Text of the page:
Yesterday was day two of OMMA Global, and I think the theme(s) of the day were Innovation and Distribution.
On the distribution front, one of my favorite track sessions was “Joining the Party: Publishers Can Play and Prosper in the Social Media Sandbox,” during which Alan Levvy from BlogTalkRadio said:
Of course content’s got to be everywhere, because audience is everywhere.
I also found Sang Kim’s discussion of how communities built by brands can leverage personalization (another much hyped technology of the late 90s returns) to really encourage folks to engage, by recommending groups and discussions that seem relevant based on user profile or user action before registration.
In one of the keynotes, Darrell Huston from Microsoft showed off what they called a “multiscreen” experience branded for Harry Potter – on Web, XBox, Surface, and mobile phone. Interesting stuff, albeit quite clearly a product demo of the Microsoft World. (I couldn’t help but tweet out a link to the Surface parody which came out at the same time as the original product).
The whole notion, central to the Assembled Web, that the days of artificial scarcity, ignorance arbitrage, and driving eyeballs to sites are over was heard throughout the conference, really. The world now is all about getting your brand, your content, and your interactions or transactions in front of people where they are.
The goal is to be ubiquitous and useful, not to interrupt and distract – and this is true whether you’re a consumer brand, a business-to-business enterprise, or a media company.
On the innovation front, another good track session was the horribly mis-titled “The Most Creative Social Media Campaigns of 2009” which really covered best practices and lessons learned from social campaigns, but also broadened into an interesting discussion about generational gaps. I worried at first this would descend into a “the kids are crazy” versus “the old folks don’t get social” discussion – one I particularly hate as I’m demographically old but behaviorally young in that equation – but it actually evolved into a nuanced discussion of mentoring, cross-generational understanding, and the business of retaining the creativity and innovation of a startup while scaling into a bigger more established firm.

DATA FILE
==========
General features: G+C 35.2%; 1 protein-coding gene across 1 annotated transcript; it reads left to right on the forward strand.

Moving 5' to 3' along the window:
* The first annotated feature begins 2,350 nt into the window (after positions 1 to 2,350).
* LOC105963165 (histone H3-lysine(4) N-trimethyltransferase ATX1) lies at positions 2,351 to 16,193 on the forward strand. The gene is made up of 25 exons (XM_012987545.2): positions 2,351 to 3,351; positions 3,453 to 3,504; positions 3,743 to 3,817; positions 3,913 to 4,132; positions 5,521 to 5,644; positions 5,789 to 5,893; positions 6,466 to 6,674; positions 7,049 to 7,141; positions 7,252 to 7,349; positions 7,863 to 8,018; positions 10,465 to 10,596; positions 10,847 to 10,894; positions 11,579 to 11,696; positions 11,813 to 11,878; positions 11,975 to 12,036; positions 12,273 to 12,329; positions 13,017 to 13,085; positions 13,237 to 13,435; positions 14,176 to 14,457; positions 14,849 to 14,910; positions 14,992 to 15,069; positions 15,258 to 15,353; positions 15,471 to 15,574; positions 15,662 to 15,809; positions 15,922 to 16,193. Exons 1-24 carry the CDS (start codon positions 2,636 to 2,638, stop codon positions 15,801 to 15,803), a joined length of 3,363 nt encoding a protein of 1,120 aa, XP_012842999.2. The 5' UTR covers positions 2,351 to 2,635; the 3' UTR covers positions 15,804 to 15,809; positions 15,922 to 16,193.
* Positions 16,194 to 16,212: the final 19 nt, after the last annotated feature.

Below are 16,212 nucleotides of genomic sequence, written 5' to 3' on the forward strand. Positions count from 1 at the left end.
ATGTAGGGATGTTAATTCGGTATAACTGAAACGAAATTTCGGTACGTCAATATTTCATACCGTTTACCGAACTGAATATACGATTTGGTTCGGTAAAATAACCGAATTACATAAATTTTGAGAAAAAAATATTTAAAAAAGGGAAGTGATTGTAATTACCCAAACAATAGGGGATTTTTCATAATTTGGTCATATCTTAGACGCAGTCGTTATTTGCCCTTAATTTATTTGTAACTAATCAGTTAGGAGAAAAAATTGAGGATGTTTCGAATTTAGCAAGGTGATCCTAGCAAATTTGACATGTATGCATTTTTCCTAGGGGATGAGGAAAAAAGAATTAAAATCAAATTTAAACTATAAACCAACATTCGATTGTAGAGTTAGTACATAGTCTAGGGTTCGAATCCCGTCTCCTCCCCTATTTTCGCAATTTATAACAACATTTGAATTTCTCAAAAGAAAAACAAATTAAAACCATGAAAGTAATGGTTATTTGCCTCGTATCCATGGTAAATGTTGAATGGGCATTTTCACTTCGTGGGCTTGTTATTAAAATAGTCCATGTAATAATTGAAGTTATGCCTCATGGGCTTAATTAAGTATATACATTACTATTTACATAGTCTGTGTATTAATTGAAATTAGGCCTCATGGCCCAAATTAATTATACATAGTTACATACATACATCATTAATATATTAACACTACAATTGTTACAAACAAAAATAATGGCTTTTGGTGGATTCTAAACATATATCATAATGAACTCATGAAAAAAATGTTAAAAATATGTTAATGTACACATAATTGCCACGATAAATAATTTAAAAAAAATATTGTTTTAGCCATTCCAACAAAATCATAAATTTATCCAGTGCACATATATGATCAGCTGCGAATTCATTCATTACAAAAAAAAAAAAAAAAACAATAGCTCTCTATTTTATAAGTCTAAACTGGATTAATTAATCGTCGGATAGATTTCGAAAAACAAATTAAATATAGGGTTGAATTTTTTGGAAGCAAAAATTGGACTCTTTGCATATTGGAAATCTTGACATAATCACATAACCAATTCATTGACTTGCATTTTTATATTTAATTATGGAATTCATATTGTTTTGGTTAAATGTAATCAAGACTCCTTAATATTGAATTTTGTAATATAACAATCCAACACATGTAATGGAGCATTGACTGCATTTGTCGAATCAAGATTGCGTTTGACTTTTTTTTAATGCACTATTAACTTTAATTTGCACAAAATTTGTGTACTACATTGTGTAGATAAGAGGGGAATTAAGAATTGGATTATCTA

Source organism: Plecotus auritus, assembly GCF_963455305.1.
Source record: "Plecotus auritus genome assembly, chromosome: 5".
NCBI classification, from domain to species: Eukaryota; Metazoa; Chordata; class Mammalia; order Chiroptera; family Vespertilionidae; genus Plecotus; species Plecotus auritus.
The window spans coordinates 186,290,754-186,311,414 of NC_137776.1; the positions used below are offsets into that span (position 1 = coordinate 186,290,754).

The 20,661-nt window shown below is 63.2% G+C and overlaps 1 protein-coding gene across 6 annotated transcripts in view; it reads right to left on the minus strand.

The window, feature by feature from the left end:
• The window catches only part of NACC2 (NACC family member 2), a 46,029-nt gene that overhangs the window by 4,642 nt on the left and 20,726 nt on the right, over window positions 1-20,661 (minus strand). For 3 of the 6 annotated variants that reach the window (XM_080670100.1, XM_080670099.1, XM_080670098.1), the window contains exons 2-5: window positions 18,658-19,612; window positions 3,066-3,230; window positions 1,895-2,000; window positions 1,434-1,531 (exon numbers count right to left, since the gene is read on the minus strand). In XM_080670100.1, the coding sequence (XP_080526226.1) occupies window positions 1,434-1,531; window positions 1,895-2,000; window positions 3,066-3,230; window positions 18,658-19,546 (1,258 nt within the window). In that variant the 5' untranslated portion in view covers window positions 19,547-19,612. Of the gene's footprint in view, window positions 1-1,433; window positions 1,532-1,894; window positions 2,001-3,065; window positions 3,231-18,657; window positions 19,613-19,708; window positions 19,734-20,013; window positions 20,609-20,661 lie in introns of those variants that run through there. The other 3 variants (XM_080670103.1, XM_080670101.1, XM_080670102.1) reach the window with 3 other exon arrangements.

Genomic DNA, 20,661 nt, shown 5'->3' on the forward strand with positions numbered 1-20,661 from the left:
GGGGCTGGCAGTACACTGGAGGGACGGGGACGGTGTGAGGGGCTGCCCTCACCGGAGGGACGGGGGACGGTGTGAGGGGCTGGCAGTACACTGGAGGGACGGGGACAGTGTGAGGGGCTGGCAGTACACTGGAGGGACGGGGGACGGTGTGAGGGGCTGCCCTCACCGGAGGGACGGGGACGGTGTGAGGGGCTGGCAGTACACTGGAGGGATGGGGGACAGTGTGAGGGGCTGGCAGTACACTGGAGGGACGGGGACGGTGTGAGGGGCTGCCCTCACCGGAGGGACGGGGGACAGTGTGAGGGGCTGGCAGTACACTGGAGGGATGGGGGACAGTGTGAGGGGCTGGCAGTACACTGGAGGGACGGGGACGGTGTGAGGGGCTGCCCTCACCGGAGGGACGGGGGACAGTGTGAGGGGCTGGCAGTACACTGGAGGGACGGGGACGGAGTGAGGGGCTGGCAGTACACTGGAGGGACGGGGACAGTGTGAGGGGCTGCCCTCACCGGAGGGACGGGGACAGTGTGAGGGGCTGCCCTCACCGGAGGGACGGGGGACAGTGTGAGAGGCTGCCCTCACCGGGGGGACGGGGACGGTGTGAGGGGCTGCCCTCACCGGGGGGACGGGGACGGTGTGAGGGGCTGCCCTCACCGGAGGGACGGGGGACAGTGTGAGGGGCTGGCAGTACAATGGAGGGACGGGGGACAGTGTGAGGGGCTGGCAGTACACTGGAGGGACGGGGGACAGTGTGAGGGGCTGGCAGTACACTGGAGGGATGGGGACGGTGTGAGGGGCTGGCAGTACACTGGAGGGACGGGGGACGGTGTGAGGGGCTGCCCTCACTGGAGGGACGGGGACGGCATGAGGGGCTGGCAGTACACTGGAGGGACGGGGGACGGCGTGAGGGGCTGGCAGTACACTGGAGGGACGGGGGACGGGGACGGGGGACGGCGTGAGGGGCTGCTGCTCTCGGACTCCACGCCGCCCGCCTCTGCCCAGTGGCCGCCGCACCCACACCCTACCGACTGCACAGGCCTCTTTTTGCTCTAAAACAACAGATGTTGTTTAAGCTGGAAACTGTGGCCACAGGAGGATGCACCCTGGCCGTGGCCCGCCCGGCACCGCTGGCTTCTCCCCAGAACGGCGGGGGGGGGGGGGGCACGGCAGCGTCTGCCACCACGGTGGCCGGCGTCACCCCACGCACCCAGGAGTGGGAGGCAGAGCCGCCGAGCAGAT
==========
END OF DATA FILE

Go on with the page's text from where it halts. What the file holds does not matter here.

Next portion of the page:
Again, later, on the main stage, the discussion kept coming back to the notion of innovation as being that which will distinguish the survivors from the causalities in this difficult economic market. (If the theme of day one was that this is an age of uncertainty, I’d say the theme of day 2 was that innovation is the way out of that uncertainty, or at least the best possible response to it).
There was a panel which asked whether Madison Avenue had a future or not, but given that it was composed of senior agency execs, it’s not too surprising that they felt it did – so long as they kept the focus on getting rewarded for innovative new ideas.
Personally this made me wonder why it is that we so consistently associate innovation with startups – is it just a strong pro-entrepreneurial bent to US business culture? Is there something about an organization of more than say 50 employees that makes it impossible to innovate? (Or is the magic number more like 500?) Was the undercurrent I was feeling more about a suggestion that large advertising agencies can’t or don’t innovate, because they’re too focused on media planning and traditional creative?